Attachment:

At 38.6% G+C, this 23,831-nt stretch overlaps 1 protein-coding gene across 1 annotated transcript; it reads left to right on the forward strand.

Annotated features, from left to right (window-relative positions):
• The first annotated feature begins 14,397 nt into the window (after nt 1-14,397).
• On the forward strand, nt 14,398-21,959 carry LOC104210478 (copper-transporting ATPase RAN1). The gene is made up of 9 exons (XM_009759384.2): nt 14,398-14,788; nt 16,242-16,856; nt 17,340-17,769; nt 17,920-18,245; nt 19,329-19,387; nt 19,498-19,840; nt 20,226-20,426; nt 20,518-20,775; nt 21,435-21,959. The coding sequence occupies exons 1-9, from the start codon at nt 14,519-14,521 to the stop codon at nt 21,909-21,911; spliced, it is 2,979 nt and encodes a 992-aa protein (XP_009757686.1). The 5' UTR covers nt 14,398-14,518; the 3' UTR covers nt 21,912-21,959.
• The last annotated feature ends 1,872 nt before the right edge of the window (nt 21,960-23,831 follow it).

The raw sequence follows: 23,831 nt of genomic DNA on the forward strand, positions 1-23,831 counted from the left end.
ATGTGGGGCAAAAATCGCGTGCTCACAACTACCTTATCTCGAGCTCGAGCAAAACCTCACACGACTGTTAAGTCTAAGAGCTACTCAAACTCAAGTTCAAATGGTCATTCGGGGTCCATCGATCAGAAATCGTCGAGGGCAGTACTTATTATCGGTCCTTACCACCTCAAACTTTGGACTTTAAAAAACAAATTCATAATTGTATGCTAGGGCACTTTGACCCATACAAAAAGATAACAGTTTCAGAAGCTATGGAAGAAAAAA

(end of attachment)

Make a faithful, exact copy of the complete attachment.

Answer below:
At 38.6% G+C, this 23,831-nt stretch overlaps 1 protein-coding gene across 1 annotated transcript; it reads left to right on the forward strand.

Annotated features, from left to right (window-relative positions):
• The first annotated feature begins 14,397 nt into the window (after nt 1-14,397).
• On the forward strand, nt 14,398-21,959 carry LOC104210478 (copper-transporting ATPase RAN1). The gene is made up of 9 exons (XM_009759384.2): nt 14,398-14,788; nt 16,242-16,856; nt 17,340-17,769; nt 17,920-18,245; nt 19,329-19,387; nt 19,498-19,840; nt 20,226-20,426; nt 20,518-20,775; nt 21,435-21,959. The coding sequence occupies exons 1-9, from the start codon at nt 14,519-14,521 to the stop codon at nt 21,909-21,911; spliced, it is 2,979 nt and encodes a 992-aa protein (XP_009757686.1). The 5' UTR covers nt 14,398-14,518; the 3' UTR covers nt 21,912-21,959.
• The last annotated feature ends 1,872 nt before the right edge of the window (nt 21,960-23,831 follow it).

The raw sequence follows: 23,831 nt of genomic DNA on the forward strand, positions 1-23,831 counted from the left end.
ATGTGGGGCAAAAATCGCGTGCTCACAACTACCTTATCTCGAGCTCGAGCAAAACCTCACACGACTGTTAAGTCTAAGAGCTACTCAAACTCAAGTTCAAATGGTCATTCGGGGTCCATCGATCAGAAATCGTCGAGGGCAGTACTTATTATCGGTCCTTACCACCTCAAACTTTGGACTTTAAAAAACAAATTCATAATTGTATGCTAGGGCACTTTGACCCATACAAAAAGATAACAGTTTCAGAAGCTATGGAAGAAAAAA